In this April 16, 2019, photo, attendees take a close look at cars from BYD at the Auto Shanghai 2019 show in Shanghai. China's electric car sales are stalling following the end of multibillion-dollar subsidies that made it the biggest market for the technology. Communist leaders want to make China a leader in electric cars but are shifting the burden to the industry by imposing mandatory sales quotas. Photo: AP/Ng Han Guan

BERLIN – Even as the technology majors struggle with techlash, there are other bright spots emerging in the world of scientific advancement. What could see a breakthrough in 2020?

SELF-DRIVING CARS: Although 2020 was supposed to be the year when self-driving cars hit the roads, the developers now concede that it's going to take considerably longer. The main problem continues to be how to accurately predict the behaviour of other road users. Waymo, a subsidiary of Alphabet Inc, the parent company of Google, is currently the only company conducting extensive tests of a robotaxi service. The coming year will show whether other players are ready or, as experts expect, whether it's time to winnow out the less successful ones. 

VIRTUAL REALITY: Despite billions of dollars in investment, the technology, which requires users to wear a special headset so they can immerse themselves in a virtual reality (VR) has remained a niche market. Will that change in 2020? Facebook-owned Oculus VR in particular has paved the way with its stand-alone headset Quest, which offers a high-quality, wireless VR experience - so a user doesn't need to be plugged into an expensive PC. Oculus plans to take a further step forward in the coming year: using hand tracking, instead of requiring the usual controller system.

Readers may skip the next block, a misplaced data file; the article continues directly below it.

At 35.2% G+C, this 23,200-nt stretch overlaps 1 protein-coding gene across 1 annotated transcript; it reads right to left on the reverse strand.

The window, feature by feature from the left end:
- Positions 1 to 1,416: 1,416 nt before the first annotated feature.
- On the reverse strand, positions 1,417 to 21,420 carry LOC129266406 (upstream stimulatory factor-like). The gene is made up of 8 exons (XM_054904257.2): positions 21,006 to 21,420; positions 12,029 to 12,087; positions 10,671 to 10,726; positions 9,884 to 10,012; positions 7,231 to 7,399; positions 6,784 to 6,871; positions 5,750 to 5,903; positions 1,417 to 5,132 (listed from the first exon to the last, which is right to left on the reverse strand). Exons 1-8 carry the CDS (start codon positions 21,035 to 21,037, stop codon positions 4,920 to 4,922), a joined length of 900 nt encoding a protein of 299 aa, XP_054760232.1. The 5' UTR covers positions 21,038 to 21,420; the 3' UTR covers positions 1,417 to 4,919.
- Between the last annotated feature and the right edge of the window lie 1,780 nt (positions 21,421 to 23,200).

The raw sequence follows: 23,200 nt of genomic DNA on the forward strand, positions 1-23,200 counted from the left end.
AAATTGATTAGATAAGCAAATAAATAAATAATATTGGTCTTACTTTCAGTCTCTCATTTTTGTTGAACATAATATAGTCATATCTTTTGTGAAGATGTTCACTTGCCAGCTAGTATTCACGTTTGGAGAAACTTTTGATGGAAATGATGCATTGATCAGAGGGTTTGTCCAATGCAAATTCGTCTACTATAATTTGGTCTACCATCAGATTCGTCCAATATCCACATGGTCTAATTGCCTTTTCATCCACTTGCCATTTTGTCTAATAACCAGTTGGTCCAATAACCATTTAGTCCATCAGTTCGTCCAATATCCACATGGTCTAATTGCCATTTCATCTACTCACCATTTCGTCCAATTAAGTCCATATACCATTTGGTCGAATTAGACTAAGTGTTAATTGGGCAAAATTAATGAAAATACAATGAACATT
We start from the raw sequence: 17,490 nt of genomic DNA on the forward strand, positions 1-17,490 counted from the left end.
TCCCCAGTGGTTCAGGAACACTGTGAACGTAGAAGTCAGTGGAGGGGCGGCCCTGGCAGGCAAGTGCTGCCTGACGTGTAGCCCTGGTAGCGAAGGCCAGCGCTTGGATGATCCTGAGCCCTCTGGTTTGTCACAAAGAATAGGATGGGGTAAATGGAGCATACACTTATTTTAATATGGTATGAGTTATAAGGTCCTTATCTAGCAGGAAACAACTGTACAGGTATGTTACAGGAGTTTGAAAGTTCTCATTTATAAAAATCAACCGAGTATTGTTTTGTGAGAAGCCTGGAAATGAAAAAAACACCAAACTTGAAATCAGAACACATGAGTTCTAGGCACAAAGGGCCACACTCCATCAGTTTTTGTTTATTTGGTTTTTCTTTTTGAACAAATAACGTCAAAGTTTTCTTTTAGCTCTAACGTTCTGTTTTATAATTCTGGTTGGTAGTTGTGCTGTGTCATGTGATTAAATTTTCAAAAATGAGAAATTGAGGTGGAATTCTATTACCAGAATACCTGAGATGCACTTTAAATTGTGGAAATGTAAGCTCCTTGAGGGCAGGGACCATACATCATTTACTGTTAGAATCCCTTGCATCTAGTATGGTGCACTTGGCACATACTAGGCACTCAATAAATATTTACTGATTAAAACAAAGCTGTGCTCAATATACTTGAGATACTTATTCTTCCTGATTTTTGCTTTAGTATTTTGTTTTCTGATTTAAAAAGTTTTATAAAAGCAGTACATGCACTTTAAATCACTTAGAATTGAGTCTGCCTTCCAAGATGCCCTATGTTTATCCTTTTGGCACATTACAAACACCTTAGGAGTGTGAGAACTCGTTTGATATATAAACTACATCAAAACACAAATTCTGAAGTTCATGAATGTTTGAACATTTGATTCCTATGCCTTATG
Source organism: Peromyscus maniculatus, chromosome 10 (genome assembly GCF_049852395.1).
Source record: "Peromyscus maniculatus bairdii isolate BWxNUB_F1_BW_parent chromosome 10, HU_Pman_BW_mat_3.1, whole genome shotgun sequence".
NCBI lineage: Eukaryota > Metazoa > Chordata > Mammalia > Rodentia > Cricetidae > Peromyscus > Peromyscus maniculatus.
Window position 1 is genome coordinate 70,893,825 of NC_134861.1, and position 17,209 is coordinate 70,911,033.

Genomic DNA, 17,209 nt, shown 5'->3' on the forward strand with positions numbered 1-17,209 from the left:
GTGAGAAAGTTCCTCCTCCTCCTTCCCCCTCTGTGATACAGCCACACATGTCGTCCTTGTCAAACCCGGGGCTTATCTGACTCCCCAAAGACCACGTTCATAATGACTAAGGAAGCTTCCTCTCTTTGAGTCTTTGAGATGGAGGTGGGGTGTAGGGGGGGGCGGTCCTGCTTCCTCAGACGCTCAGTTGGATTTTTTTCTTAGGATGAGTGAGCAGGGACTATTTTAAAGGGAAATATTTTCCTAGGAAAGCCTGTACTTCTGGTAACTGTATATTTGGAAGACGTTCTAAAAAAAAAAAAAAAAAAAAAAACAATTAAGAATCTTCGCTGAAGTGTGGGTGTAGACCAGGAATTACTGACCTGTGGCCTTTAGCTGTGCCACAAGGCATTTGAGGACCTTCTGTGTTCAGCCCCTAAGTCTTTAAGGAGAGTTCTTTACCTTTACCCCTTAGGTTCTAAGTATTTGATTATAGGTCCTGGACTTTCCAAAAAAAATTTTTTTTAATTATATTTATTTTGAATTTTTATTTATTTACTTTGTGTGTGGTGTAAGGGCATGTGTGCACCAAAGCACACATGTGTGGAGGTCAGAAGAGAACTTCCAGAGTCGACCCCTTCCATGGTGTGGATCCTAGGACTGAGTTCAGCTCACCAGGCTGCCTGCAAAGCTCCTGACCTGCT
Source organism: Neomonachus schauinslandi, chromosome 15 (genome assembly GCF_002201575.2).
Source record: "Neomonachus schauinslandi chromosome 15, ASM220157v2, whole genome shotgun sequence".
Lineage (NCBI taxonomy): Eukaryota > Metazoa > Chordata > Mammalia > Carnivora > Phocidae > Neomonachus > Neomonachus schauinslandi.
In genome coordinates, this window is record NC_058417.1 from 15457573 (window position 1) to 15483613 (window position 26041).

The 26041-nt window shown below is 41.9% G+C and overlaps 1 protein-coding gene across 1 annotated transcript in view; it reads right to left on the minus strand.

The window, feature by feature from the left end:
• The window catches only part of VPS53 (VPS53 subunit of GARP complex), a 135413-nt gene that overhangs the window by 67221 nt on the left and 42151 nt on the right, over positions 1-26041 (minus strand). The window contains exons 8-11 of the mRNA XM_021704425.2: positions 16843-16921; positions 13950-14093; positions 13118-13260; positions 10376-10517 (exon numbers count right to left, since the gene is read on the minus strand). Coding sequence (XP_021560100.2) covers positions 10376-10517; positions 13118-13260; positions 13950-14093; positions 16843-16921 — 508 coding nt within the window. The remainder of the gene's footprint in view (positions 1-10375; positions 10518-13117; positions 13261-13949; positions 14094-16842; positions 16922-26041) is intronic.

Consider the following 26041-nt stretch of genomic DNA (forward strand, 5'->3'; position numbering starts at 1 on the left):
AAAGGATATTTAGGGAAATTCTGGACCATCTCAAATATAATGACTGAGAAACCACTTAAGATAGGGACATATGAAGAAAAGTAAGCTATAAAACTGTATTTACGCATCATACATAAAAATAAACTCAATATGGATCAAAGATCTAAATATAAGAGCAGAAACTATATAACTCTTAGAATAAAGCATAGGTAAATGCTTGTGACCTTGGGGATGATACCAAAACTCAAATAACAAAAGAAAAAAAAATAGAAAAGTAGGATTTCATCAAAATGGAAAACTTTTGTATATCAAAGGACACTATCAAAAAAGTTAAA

5G: Spectrum blocks for super-fast, fifth-generation wireless technology were auctioned off around the world this year, and the first networks are up and running. Next year could be the first with widespread 5G. The chipmaker Qualcomm, whose technology can be found in the vast majority of smartphones, is projecting sales of up to 225 million 5G handsets. An interesting question is whether the industry pivots to 5G first, as expected, or consumers do. Meanwhile, the controversy is likely to continue about whether the Chinese hardware company Huawei should be allowed to participate in the development of 5G networks.

AMBIENT COMPUTING: The idea of interacting with the computers found in many devices in a user's surroundings isn't new. Now, however, the proliferation of voice assistants and miniaturization of computer technology have finally made the concept of "ambient computing" a reality. Amazon recently introduced an experimental ring and set of spectacles, both outfitted with its voice assistant, Alexa. And several functions usually accessed via Apple's iPhone are either on the Apple Watch or AirPods, Apple's wireless Bluetooth earbuds.

AR: Apple is among the companies that swear by the technology known as augmented reality (AR), in which virtual elements on an electronic display are made to appear as if they lay on top of real environments. With its AR platform ARKit, Apple wants to make it possible for app developers to easily integrate the technology into their apps. The initial focus is on games, as well as learning and job-related apps. According to media reports, Apple - along with other companies - is working on AR glasses. The software development company Niantic, developer of AR mobile games including the highly popular Pokemon Go, is already gearing up for a future with AR glasses.

DPA